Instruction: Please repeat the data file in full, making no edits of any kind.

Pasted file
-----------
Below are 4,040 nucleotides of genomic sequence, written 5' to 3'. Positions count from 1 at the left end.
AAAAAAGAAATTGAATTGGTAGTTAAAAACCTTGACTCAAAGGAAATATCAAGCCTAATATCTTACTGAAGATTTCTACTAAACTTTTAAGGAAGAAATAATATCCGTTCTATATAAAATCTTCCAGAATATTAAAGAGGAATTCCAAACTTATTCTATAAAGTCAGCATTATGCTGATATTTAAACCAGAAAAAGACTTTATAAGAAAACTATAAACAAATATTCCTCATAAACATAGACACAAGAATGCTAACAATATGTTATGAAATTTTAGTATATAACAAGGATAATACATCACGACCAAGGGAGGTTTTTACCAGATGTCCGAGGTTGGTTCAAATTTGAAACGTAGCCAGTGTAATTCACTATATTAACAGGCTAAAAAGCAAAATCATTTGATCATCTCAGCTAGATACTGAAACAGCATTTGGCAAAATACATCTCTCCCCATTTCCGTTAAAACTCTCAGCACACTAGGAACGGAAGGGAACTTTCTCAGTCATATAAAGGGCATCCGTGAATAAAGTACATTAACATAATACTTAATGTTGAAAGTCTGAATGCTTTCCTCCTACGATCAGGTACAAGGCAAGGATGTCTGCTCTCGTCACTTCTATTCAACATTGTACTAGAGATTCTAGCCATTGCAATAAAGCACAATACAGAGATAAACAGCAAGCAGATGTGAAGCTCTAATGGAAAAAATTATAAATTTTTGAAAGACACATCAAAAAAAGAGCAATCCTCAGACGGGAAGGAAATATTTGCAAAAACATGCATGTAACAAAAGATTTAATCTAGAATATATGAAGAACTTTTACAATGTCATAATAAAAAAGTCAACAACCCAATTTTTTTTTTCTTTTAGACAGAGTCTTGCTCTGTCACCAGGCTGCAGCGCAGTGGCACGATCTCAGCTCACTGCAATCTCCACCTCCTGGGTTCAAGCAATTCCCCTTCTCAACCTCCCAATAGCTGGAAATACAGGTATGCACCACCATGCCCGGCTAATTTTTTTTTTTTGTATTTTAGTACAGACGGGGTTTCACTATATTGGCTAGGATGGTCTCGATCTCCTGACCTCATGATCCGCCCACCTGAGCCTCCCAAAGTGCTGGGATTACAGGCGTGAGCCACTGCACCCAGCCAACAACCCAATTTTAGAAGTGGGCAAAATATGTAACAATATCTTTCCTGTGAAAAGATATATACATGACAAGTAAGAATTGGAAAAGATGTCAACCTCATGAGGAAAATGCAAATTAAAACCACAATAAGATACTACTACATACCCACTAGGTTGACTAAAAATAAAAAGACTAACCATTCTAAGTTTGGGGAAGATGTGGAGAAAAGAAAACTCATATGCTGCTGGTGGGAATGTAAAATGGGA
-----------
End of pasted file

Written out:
Below are 4,040 nucleotides of genomic sequence, written 5' to 3'. Positions count from 1 at the left end.
AAAAAAGAAATTGAATTGGTAGTTAAAAACCTTGACTCAAAGGAAATATCAAGCCTAATATCTTACTGAAGATTTCTACTAAACTTTTAAGGAAGAAATAATATCCGTTCTATATAAAATCTTCCAGAATATTAAAGAGGAATTCCAAACTTATTCTATAAAGTCAGCATTATGCTGATATTTAAACCAGAAAAAGACTTTATAAGAAAACTATAAACAAATATTCCTCATAAACATAGACACAAGAATGCTAACAATATGTTATGAAATTTTAGTATATAACAAGGATAATACATCACGACCAAGGGAGGTTTTTACCAGATGTCCGAGGTTGGTTCAAATTTGAAACGTAGCCAGTGTAATTCACTATATTAACAGGCTAAAAAGCAAAATCATTTGATCATCTCAGCTAGATACTGAAACAGCATTTGGCAAAATACATCTCTCCCCATTTCCGTTAAAACTCTCAGCACACTAGGAACGGAAGGGAACTTTCTCAGTCATATAAAGGGCATCCGTGAATAAAGTACATTAACATAATACTTAATGTTGAAAGTCTGAATGCTTTCCTCCTACGATCAGGTACAAGGCAAGGATGTCTGCTCTCGTCACTTCTATTCAACATTGTACTAGAGATTCTAGCCATTGCAATAAAGCACAATACAGAGATAAACAGCAAGCAGATGTGAAGCTCTAATGGAAAAAATTATAAATTTTTGAAAGACACATCAAAAAAAGAGCAATCCTCAGACGGGAAGGAAATATTTGCAAAAACATGCATGTAACAAAAGATTTAATCTAGAATATATGAAGAACTTTTACAATGTCATAATAAAAAAGTCAACAACCCAATTTTTTTTTTCTTTTAGACAGAGTCTTGCTCTGTCACCAGGCTGCAGCGCAGTGGCACGATCTCAGCTCACTGCAATCTCCACCTCCTGGGTTCAAGCAATTCCCCTTCTCAACCTCCCAATAGCTGGAAATACAGGTATGCACCACCATGCCCGGCTAATTTTTTTTTTTTGTATTTTAGTACAGACGGGGTTTCACTATATTGGCTAGGATGGTCTCGATCTCCTGACCTCATGATCCGCCCACCTGAGCCTCCCAAAGTGCTGGGATTACAGGCGTGAGCCACTGCACCCAGCCAACAACCCAATTTTAGAAGTGGGCAAAATATGTAACAATATCTTTCCTGTGAAAAGATATATACATGACAAGTAAGAATTGGAAAAGATGTCAACCTCATGAGGAAAATGCAAATTAAAACCACAATAAGATACTACTACATACCCACTAGGTTGACTAAAAATAAAAAGACTAACCATTCTAAGTTTGGGGAAGATGTGGAGAAAAGAAAACTCATATGCTGCTGGTGGGAATGTAAAATGGGA